Peach Blossom FishArtist Books
Peach Blossom Fish: Selected Poems Composed & Calligraphed by Chang Ch'ung-ho
Translated by Hans H. Frankel, Ian Boyden, and Edward Morris
Walla Walla, Washington: Crab Quill Press, 1999
Edition of 140
Peach Blossom Fish (桃花魚) represents the first published collection of poems and calligraphy by Chang Ch'ung-ho (Chinese, 1914–2015, 張充和). Chang Ch'ung-ho is celebrated by many Chinese scholars and calligraphers as one of China's greatest calligraphers of the last century and one of the last of the classically trained Chinese literati. For this volume, Chang Ch'ung-ho selected eighteen poems recording her profound response to the turmoil of the 20th century. Images of floating, dreams, and exile wend their way through each poem. The translations are the product of a rare and delightful collaboration. Not only was Chang Ch'ung-ho present to clarify the significance of each line and each poem, but the main translator, the late Hans H. Frankel, professor emeritus Yale University, was none other than the author's husband of fifty years. The English translations are paired with the poem calligraphed by the poet's own hand in the original Chinese. Working in collaboration with the book's designer, each poem was calligraphed specifically for this book, and each page provides its own unique and startling composition. The book is printed on Hahnemühle German Ingres. The covers are made variously of padauk, sapele, and Alaskan yellow cedar. Although bound as a traditional western codex, the sewn-board binding with a drop-away spine allows the book to open flat and function similarly to a collection of album leaves. Each book is presented in a silk-lined slip case.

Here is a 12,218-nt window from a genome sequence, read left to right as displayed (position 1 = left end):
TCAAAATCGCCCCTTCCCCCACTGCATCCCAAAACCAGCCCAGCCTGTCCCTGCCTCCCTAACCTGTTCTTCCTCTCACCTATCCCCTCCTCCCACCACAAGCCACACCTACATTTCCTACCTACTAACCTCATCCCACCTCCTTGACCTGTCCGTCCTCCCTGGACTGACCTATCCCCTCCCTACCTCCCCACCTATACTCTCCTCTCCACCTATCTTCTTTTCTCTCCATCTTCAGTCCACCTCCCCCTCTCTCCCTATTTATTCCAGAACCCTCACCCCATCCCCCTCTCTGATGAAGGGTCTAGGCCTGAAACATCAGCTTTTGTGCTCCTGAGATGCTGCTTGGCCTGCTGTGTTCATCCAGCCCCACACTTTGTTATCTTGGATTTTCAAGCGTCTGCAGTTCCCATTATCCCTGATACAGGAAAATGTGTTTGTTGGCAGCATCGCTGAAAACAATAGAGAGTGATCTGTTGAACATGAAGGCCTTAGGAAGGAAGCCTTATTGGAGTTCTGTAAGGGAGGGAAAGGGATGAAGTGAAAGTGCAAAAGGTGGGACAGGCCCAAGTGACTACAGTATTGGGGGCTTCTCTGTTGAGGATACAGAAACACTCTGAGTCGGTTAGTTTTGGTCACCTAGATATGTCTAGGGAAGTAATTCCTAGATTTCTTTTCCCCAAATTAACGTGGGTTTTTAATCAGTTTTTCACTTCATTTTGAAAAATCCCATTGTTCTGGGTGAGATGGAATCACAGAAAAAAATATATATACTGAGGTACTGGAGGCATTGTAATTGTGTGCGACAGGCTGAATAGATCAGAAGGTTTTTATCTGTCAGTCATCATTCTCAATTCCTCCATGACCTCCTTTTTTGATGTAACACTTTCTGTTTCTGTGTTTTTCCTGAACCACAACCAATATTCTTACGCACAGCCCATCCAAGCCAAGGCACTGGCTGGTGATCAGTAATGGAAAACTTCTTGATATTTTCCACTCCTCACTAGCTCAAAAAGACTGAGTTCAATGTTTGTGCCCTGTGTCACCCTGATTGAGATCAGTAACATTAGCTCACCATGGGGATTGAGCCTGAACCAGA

Dimensions: 11 x 8.5 x 1 inches. 48 pages.
Here is a poem from Peach Blossom Fish:
QINGCHENG MOUNTAIN #4
Tune pattern: Que qiao xian
A little cold
After last night's pouring rain.
Alone I climb
A high peak and stand motionless.
Light clouds do not know
How to change into dragons or snakes,
But only to condense into pearls
That decorate my hair.
Myriad winding valleys,
The whole sky a distant blue.
In vain I look for a pair of wings.
The gnarled tree after a thousand years
Must understand the affairs
Of nature and of men.